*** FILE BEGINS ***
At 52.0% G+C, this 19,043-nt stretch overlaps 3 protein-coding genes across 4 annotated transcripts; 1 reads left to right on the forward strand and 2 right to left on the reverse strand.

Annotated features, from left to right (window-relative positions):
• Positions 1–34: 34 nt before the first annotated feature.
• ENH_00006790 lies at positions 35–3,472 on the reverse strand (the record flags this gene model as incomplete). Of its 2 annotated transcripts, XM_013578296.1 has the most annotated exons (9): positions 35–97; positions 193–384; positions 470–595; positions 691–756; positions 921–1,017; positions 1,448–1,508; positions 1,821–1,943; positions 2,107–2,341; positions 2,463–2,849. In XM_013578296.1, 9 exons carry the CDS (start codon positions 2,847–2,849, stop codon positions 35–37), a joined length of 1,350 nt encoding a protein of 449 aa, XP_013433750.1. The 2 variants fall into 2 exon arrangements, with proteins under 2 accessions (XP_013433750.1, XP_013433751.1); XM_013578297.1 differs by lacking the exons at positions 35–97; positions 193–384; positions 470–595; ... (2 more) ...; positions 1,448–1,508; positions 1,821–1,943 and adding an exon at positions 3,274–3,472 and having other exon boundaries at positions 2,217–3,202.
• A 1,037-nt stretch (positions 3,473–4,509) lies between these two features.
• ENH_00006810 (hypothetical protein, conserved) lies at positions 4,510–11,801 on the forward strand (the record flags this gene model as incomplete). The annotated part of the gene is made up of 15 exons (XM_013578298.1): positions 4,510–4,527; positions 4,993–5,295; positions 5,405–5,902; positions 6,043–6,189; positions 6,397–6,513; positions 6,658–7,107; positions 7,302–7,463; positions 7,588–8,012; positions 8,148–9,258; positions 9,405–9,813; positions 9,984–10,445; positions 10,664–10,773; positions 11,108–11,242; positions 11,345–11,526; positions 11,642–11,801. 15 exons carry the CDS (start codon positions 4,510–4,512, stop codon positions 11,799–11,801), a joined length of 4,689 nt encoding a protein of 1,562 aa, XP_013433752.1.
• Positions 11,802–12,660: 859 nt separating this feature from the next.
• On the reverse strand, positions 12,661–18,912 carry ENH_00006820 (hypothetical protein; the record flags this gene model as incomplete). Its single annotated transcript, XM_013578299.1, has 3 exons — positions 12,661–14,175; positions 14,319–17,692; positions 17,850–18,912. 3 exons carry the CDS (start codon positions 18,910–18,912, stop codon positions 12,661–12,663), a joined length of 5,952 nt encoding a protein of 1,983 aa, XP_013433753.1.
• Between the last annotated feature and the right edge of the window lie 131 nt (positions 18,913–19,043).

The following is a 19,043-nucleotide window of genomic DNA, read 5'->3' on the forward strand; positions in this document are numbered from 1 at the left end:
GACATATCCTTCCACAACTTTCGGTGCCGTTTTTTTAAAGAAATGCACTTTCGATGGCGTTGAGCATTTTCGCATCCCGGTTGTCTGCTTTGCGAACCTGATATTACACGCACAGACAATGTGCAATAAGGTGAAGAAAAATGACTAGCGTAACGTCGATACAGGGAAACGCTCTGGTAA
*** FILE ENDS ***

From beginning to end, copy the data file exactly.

At 52.0% G+C, this 19,043-nt stretch overlaps 3 protein-coding genes across 4 annotated transcripts; 1 reads left to right on the forward strand and 2 right to left on the reverse strand.

Annotated features, from left to right (window-relative positions):
• Positions 1–34: 34 nt before the first annotated feature.
• ENH_00006790 lies at positions 35–3,472 on the reverse strand (the record flags this gene model as incomplete). Of its 2 annotated transcripts, XM_013578296.1 has the most annotated exons (9): positions 35–97; positions 193–384; positions 470–595; positions 691–756; positions 921–1,017; positions 1,448–1,508; positions 1,821–1,943; positions 2,107–2,341; positions 2,463–2,849. In XM_013578296.1, 9 exons carry the CDS (start codon positions 2,847–2,849, stop codon positions 35–37), a joined length of 1,350 nt encoding a protein of 449 aa, XP_013433750.1. The 2 variants fall into 2 exon arrangements, with proteins under 2 accessions (XP_013433750.1, XP_013433751.1); XM_013578297.1 differs by lacking the exons at positions 35–97; positions 193–384; positions 470–595; ... (2 more) ...; positions 1,448–1,508; positions 1,821–1,943 and adding an exon at positions 3,274–3,472 and having other exon boundaries at positions 2,217–3,202.
• A 1,037-nt stretch (positions 3,473–4,509) lies between these two features.
• ENH_00006810 (hypothetical protein, conserved) lies at positions 4,510–11,801 on the forward strand (the record flags this gene model as incomplete). The annotated part of the gene is made up of 15 exons (XM_013578298.1): positions 4,510–4,527; positions 4,993–5,295; positions 5,405–5,902; positions 6,043–6,189; positions 6,397–6,513; positions 6,658–7,107; positions 7,302–7,463; positions 7,588–8,012; positions 8,148–9,258; positions 9,405–9,813; positions 9,984–10,445; positions 10,664–10,773; positions 11,108–11,242; positions 11,345–11,526; positions 11,642–11,801. 15 exons carry the CDS (start codon positions 4,510–4,512, stop codon positions 11,799–11,801), a joined length of 4,689 nt encoding a protein of 1,562 aa, XP_013433752.1.
• Positions 11,802–12,660: 859 nt separating this feature from the next.
• On the reverse strand, positions 12,661–18,912 carry ENH_00006820 (hypothetical protein; the record flags this gene model as incomplete). Its single annotated transcript, XM_013578299.1, has 3 exons — positions 12,661–14,175; positions 14,319–17,692; positions 17,850–18,912. 3 exons carry the CDS (start codon positions 18,910–18,912, stop codon positions 12,661–12,663), a joined length of 5,952 nt encoding a protein of 1,983 aa, XP_013433753.1.
• Between the last annotated feature and the right edge of the window lie 131 nt (positions 18,913–19,043).

The following is a 19,043-nucleotide window of genomic DNA, read 5'->3' on the forward strand; positions in this document are numbered from 1 at the left end:
GACATATCCTTCCACAACTTTCGGTGCCGTTTTTTTAAAGAAATGCACTTTCGATGGCGTTGAGCATTTTCGCATCCCGGTTGTCTGCTTTGCGAACCTGATATTACACGCACAGACAATGTGCAATAAGGTGAAGAAAAATGACTAGCGTAACGTCGATACAGGGAAACGCTCTGGTAA